Tuesday, March 29, 2011

Unsuscribed - Wired

Recently, Wired have been more of a gossip where it starts to be fond of talking about Private Bradley Manning's private life and personal relations (including rumours possibly unverifiable about him). I decided to unsuscribe from Wired because of the gossiping nature rather than the solid technology reporting nature it once had.

Too bad, Wired, if you want serious tech readers, you gotta be neutral and talk about tech (and not private lives of others like a gossiping newspaper).

Friday, March 25, 2011

How much do I trust android's openness

Despite all the justification Andy Rubins can make about keeping Honeycomb's source codes under wraps (if the article is true), or even in the future or past, I don't really see how open Android is. I have been hoping Android would release the Market's SDK and allow those who do not have Market Place  apps to at least have an API so users could officially connect into Market Place without the risk of third party apps libraries and cloned market places.

Although Android's source codes are open to the public via their public git repository, it's not like the Linux kernel or other open source projects where other parties could simply hop in and join in the development and contribute patches and suggestions.

Most developers could only face the truth of the "take it or leave it" scenario.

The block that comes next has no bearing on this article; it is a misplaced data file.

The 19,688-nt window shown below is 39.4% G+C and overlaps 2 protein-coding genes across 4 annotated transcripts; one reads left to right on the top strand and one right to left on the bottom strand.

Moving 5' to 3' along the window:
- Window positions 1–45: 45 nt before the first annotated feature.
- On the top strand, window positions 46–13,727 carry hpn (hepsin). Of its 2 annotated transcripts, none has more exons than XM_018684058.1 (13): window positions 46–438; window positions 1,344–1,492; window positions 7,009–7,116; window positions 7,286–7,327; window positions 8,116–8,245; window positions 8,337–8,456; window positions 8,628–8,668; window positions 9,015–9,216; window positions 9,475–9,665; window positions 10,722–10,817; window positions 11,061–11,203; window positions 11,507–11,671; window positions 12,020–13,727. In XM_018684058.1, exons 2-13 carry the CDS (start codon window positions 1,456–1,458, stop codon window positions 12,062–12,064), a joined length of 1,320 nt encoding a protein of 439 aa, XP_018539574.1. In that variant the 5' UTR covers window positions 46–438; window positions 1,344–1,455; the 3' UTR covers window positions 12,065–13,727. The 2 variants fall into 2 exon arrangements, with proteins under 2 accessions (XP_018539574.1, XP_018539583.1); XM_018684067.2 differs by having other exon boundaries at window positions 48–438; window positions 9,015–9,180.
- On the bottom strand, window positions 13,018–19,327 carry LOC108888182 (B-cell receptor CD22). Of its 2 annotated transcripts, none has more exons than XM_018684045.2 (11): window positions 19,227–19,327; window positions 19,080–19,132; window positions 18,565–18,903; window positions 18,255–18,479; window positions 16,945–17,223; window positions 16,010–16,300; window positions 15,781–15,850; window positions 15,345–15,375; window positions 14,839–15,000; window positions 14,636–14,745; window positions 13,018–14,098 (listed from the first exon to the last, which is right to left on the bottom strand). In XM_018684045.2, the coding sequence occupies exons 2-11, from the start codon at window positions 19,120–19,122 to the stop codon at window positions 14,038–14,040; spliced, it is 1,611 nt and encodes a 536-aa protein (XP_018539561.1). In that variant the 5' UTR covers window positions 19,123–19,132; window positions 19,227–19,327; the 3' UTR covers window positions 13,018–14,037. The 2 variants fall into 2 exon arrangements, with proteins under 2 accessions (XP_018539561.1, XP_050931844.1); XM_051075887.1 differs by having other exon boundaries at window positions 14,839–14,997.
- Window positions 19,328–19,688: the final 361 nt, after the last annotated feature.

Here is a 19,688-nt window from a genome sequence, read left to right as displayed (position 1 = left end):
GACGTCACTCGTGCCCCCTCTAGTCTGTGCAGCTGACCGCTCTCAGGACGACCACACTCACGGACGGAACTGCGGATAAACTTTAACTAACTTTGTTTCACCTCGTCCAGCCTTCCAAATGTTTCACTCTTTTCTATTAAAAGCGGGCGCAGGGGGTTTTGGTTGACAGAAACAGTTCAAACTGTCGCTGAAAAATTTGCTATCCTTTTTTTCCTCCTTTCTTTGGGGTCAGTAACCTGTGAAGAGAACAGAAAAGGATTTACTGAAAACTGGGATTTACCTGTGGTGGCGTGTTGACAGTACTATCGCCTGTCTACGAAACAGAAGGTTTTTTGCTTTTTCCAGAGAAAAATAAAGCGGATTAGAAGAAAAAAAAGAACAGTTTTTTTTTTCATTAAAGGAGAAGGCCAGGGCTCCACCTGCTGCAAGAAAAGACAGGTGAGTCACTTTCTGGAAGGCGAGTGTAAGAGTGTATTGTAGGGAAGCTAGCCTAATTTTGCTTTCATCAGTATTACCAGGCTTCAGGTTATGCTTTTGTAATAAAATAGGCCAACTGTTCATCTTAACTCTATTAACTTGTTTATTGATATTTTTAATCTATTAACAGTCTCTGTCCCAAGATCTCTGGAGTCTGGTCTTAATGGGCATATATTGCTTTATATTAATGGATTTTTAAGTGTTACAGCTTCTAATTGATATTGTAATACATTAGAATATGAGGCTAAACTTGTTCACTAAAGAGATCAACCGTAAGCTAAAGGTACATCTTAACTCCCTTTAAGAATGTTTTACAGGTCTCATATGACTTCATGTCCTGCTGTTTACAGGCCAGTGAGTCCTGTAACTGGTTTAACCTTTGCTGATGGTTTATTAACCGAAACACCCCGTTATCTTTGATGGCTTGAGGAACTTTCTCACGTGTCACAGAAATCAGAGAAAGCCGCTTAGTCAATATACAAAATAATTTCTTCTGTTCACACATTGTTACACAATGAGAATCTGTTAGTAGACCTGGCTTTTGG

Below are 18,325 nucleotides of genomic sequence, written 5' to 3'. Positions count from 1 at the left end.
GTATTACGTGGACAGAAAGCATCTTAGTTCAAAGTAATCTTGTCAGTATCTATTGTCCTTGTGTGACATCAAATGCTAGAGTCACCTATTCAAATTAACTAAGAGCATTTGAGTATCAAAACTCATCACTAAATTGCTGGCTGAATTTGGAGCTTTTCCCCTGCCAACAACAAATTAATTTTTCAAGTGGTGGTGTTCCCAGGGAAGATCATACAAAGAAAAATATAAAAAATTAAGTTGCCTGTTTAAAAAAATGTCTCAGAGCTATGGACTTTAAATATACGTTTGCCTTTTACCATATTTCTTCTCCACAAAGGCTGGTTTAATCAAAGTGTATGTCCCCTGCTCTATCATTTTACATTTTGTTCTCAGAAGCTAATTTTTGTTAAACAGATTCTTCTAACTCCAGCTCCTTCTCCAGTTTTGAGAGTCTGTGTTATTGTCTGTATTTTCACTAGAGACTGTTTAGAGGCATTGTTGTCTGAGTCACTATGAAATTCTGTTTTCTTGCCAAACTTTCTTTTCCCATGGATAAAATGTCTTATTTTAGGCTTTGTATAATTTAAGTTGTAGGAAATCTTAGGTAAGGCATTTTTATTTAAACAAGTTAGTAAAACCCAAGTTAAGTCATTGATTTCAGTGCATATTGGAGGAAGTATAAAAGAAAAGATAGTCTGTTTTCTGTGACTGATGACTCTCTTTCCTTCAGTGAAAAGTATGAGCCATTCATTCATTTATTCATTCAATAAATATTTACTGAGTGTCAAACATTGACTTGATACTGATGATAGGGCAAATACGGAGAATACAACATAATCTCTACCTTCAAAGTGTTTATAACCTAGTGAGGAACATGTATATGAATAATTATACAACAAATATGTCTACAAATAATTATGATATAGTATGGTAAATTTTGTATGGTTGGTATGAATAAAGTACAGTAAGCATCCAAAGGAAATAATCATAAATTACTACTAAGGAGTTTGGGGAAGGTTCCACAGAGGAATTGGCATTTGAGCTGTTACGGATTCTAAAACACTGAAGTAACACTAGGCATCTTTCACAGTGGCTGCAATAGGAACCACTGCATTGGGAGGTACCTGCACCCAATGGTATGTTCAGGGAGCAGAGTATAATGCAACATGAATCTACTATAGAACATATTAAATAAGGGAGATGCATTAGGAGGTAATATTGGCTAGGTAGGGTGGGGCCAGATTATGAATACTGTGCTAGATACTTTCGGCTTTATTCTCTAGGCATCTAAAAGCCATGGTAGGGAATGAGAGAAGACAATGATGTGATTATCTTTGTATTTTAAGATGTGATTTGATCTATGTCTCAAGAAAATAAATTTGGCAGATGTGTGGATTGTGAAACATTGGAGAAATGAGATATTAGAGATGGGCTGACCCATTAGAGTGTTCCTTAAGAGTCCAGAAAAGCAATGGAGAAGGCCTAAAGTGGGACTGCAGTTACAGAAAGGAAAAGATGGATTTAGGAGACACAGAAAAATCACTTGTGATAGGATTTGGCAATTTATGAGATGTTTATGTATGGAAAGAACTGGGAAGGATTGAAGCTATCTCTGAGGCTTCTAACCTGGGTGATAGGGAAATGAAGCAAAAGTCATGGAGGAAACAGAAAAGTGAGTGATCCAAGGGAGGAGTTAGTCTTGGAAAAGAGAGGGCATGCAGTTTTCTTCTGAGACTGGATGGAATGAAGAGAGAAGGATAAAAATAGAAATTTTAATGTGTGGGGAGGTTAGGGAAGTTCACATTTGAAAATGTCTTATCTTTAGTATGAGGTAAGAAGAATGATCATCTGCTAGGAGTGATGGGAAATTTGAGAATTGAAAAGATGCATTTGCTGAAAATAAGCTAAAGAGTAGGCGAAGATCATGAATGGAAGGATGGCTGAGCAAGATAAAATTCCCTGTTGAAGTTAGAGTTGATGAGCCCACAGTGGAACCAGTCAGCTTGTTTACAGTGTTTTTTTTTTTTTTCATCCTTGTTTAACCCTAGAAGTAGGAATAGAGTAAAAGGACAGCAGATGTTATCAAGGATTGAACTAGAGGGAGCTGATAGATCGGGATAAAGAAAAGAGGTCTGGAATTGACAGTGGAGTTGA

I am sure patience are wearing thin for the Android platform and for Google for being open and outright honest about their practises.

For Apple and Microsoft, both of you, don't bother laughing at Google's Android. Apple's iOS and Microsoft's Phone 7 OS is actually so much more close sourced and I would rather term them "Iron Curtain" then Android's "walled garden".

The terms of using the whole or any part of this article post is to properly cite and reference it, and you can use it.

Wednesday, March 23, 2011

How trustworthy is the CA model


Recently a hacker with Iranian IP addresses managed to compromise a partner account at Comodo Group's CA and procured eight legitimate SSL cert for the following 6 respectable domains: mail.google.com, www.google.com, login.yahoo.com, login.skype.com, addons.mozilla.org and login.live.com.

Web browser makers frantically tried to update browsers to exclude the bogus certificates and Mozilla managed to plead with a famous security researcher, Jacob Appelbaum to withold information from public before patches are sent out.

How secure is the CA trust model after all ? Considering the use of TOR network instead of centralised CA ?

Tuesday, March 22, 2011

Sending sensitive emails

For all that has been mentioned in the article above, HTTPS, encrypted archives and files... encrypted file sharing services... there's one thing that's so famous and so well known and common it has forgotten and put to the back burner... PGP/GPG email encryption.

Yup, that's it.

You could sign your PGP/GPG email, encrypt it and voila.... it's secure. If your attachments need to be doubly secured, PGP/GPG could allow you to encrypt your files on your computer Desktop for you and then attach it to your email and encrypt your entire email, sign with a signature and send it out to your lawyer.

There are front ends and email plugins for your PGP/GPG tool and even standalone clients where you paste in a message and it encrypts the message for you and you paste it back into your email editor which does not have PGP/GPG capabilities.